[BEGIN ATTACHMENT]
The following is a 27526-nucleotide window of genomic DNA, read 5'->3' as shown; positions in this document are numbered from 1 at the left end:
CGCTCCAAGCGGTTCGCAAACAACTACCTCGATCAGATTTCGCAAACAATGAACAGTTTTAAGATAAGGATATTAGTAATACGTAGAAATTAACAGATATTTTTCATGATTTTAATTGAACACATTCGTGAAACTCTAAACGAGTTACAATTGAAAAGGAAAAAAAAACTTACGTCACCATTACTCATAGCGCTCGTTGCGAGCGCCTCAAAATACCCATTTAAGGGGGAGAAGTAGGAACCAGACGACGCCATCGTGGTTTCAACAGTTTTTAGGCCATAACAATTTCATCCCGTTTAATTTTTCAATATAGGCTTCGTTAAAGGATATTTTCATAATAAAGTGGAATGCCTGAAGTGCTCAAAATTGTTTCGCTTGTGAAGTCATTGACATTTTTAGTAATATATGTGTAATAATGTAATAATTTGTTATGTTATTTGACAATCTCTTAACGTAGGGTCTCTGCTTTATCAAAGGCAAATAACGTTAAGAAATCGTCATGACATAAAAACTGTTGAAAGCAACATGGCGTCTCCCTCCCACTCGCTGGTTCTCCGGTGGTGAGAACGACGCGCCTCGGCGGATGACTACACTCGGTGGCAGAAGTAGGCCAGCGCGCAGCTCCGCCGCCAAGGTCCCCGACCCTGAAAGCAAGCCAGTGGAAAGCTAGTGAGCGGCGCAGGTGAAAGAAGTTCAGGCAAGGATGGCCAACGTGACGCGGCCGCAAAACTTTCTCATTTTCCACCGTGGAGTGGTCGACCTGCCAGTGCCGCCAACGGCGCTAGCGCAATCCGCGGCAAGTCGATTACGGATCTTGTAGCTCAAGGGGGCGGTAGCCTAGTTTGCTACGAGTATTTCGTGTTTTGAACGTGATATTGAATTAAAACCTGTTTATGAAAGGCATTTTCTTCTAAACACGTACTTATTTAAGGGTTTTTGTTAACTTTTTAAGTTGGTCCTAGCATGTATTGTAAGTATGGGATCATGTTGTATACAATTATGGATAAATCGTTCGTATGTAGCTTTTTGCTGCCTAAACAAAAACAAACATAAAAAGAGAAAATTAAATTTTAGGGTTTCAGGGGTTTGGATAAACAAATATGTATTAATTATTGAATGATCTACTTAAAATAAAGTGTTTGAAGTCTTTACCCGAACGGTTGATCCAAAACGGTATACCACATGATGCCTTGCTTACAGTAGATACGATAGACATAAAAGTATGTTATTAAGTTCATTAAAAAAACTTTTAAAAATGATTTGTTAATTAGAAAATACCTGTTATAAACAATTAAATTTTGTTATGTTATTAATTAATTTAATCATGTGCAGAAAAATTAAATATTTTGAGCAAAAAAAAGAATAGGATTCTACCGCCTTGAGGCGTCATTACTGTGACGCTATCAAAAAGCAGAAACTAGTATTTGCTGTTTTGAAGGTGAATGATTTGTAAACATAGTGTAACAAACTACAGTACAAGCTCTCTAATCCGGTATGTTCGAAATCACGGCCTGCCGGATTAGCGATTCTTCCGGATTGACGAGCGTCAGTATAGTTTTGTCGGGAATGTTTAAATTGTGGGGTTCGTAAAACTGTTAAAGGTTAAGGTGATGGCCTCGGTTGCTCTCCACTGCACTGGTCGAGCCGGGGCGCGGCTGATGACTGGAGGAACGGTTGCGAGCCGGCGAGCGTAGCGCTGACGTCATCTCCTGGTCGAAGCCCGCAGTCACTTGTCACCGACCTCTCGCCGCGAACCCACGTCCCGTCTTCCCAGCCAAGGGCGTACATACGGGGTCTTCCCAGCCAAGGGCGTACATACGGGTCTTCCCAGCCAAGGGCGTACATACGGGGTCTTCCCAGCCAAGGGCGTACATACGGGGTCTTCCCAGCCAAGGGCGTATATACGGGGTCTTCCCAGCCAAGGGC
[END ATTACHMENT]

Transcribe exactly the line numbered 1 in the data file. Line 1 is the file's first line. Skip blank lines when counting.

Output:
The following is a 27526-nucleotide window of genomic DNA, read 5'->3' as shown; positions in this document are numbered from 1 at the left end: